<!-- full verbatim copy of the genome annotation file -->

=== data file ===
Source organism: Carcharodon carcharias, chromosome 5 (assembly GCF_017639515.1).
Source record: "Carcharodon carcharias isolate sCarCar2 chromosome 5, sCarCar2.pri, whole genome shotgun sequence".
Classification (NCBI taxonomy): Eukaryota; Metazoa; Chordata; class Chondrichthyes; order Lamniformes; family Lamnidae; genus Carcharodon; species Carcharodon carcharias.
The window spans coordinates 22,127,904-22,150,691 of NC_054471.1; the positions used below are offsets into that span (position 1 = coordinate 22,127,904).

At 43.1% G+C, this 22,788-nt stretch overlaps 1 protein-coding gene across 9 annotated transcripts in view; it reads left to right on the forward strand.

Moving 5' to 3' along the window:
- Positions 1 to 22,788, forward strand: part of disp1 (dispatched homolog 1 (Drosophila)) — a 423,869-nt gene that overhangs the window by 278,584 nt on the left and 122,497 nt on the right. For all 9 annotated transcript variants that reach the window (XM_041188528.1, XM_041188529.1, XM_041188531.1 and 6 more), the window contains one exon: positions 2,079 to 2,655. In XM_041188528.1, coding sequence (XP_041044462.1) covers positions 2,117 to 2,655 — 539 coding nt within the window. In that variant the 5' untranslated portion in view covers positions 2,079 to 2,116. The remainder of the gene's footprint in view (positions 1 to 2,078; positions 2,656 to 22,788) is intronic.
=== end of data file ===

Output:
Source organism: Carcharodon carcharias, chromosome 5 (assembly GCF_017639515.1).
Source record: "Carcharodon carcharias isolate sCarCar2 chromosome 5, sCarCar2.pri, whole genome shotgun sequence".
Classification (NCBI taxonomy): Eukaryota; Metazoa; Chordata; class Chondrichthyes; order Lamniformes; family Lamnidae; genus Carcharodon; species Carcharodon carcharias.
The window spans coordinates 22,127,904-22,150,691 of NC_054471.1; the positions used below are offsets into that span (position 1 = coordinate 22,127,904).

At 43.1% G+C, this 22,788-nt stretch overlaps 1 protein-coding gene across 9 annotated transcripts in view; it reads left to right on the forward strand.

Moving 5' to 3' along the window:
- Positions 1 to 22,788, forward strand: part of disp1 (dispatched homolog 1 (Drosophila)) — a 423,869-nt gene that overhangs the window by 278,584 nt on the left and 122,497 nt on the right. For all 9 annotated transcript variants that reach the window (XM_041188528.1, XM_041188529.1, XM_041188531.1 and 6 more), the window contains one exon: positions 2,079 to 2,655. In XM_041188528.1, coding sequence (XP_041044462.1) covers positions 2,117 to 2,655 — 539 coding nt within the window. In that variant the 5' untranslated portion in view covers positions 2,079 to 2,116. The remainder of the gene's footprint in view (positions 1 to 2,078; positions 2,656 to 22,788) is intronic.